THE ISSUE: Worthwhile move for Barbados
Should Barbados follow other countries and adopt special fiscal rules?
One of the new and unexpected aspects of the ministerial statement delivered by Minister of Finance Chris Sinckler in the House of Assembly last week is his announcement that Government will be introducing “a comprehensive framework and a set of rules for the management of public finances in Barbados.
Observers of the way Jamaica has executed its fiscal programmes with the approval and supervision of the International Monetary Fund have pointed to that country’s adoption of such rules as an important aspect of its ability to improve its fiscal performance in recent times.
Sinckler said Barbados’ proposed framework would include “a set of fiscal rules” and a Fiscal Council to strengthen and complement the medium term budgetary framework already in place”.
The major objectives of this effort include ensuring that Barbados “retains adequate fiscal space to be able to provide needed protections to the most vulnerable in our society without compromising the public finances”, “ensure a sustainable level of public debt that can be comfortably serviced, and does not constrain other beneficial public expenditures”, “ensure that during periods of relatively high revenues, public expenditures are contained to provide fiscal space for the proverbial rainy days”.
This is in addition to making sure that Barbados “retains adequate fiscal space to undertake targeted and strategic interventions to facilitate national development”, and “promote transparency in the management of the nation’s public finances”.
Sinckler said details on the policy would be given in the Budgetary Statement to be delivered in April.
In adopting fiscal rules and establishing a Fiscal Council, Barbados would be heading in a direction other countries, including some of the leading economies in Europe and Asia, have gone.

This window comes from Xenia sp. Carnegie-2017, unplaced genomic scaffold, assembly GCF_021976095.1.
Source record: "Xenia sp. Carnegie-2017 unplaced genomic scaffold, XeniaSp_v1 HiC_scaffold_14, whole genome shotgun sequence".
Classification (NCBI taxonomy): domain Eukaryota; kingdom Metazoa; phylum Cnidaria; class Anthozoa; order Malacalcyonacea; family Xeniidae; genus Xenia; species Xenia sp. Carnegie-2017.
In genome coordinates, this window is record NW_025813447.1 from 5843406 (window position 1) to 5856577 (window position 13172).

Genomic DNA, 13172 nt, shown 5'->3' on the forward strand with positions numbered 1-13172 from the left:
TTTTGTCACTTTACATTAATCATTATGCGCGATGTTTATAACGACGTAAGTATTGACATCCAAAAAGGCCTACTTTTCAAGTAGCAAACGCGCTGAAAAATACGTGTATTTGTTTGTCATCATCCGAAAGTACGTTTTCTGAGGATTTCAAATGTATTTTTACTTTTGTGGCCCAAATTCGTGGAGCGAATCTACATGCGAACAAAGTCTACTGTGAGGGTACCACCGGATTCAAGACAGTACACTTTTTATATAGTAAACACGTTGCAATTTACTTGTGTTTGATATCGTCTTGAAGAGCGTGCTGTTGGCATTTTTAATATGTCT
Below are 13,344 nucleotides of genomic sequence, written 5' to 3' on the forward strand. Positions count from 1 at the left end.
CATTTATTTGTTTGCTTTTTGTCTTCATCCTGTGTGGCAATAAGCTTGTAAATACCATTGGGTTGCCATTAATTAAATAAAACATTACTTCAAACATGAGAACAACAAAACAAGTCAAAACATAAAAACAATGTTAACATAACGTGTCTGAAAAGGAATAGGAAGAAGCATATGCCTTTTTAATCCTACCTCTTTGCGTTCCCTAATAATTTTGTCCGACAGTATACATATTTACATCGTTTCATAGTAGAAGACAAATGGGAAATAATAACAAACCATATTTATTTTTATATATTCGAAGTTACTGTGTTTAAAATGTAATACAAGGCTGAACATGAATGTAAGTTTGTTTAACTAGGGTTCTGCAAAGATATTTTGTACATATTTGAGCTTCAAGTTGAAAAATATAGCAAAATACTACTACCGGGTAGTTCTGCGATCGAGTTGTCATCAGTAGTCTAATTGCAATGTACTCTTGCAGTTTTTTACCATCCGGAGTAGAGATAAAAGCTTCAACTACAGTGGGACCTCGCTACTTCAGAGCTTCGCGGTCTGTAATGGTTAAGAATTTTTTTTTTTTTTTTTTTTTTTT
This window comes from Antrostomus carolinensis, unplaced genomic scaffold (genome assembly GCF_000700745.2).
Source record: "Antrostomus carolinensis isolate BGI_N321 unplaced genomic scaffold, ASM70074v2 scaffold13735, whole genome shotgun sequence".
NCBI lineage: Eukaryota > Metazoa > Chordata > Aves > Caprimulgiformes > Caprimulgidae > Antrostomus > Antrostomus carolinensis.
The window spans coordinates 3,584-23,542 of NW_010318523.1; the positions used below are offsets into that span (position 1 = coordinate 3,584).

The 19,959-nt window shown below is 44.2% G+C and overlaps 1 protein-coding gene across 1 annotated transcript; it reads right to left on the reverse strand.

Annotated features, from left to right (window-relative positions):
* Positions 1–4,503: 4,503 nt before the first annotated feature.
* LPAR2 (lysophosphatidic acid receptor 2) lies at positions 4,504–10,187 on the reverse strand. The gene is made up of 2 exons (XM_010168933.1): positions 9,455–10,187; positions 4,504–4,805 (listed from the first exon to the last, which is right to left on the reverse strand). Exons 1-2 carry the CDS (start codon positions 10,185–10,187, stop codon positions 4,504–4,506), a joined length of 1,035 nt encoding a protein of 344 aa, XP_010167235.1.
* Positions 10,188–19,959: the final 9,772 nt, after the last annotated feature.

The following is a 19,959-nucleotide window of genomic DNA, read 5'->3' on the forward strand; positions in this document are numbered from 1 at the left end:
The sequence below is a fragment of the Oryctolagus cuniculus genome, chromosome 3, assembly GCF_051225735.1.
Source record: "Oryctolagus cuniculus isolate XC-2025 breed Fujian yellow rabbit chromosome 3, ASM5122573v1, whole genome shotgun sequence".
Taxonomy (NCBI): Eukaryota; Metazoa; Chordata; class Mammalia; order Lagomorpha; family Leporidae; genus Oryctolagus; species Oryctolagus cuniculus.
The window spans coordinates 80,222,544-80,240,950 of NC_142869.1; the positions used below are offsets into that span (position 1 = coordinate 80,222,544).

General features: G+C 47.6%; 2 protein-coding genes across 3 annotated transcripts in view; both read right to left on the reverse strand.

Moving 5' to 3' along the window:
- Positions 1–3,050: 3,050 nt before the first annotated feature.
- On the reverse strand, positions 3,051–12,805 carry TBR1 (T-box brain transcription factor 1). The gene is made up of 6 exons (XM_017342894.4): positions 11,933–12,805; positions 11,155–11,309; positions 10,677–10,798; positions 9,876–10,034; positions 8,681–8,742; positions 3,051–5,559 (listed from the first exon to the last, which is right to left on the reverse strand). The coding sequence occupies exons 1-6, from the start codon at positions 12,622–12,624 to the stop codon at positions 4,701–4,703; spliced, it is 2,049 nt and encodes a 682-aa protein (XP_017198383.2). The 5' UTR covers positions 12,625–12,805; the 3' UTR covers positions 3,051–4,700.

In many cases, this shift in policy was necessitated by the global recession and financial crisis that gripped the world five years ago.
The effects of this financial fallout is still being felt by many countries, including those which have emerged, or are emerging from recession.
As a small open island economy with limited natural resources, and one which is so heavily dependent on foreign exchange earnings, principally from tourism and international business and financial services, the need for fiscal discipline is important.
Immediate past president of the Institute of Chartered Accountants of Barbados David Simpson, is one of those who think that having fiscal rules would be good for Barbados.
Speaking in anticipation of Sinckler delivering his Budget this month, the chartered accountant said Government could start with “simple rules” relating to the size of the fiscal deficit in any financial year, the level of national debt as a percentage of GDP in any given year, and stricter rules governing transfers, subsidies and supplementaries.
“Governments may be concerned about their ability to respond to unexpected shocks and crises.
“However, this can no longer be an excuse for not improving our public sector governancce. The legislation governing such rules should adequately consider the steps required for a temporary suspension of the rules to facilitate response to a crisis, but any such move should require Cabinet approval, parliamentary approval and the advice and approval of the independent agency suggested at a minimum,” he said.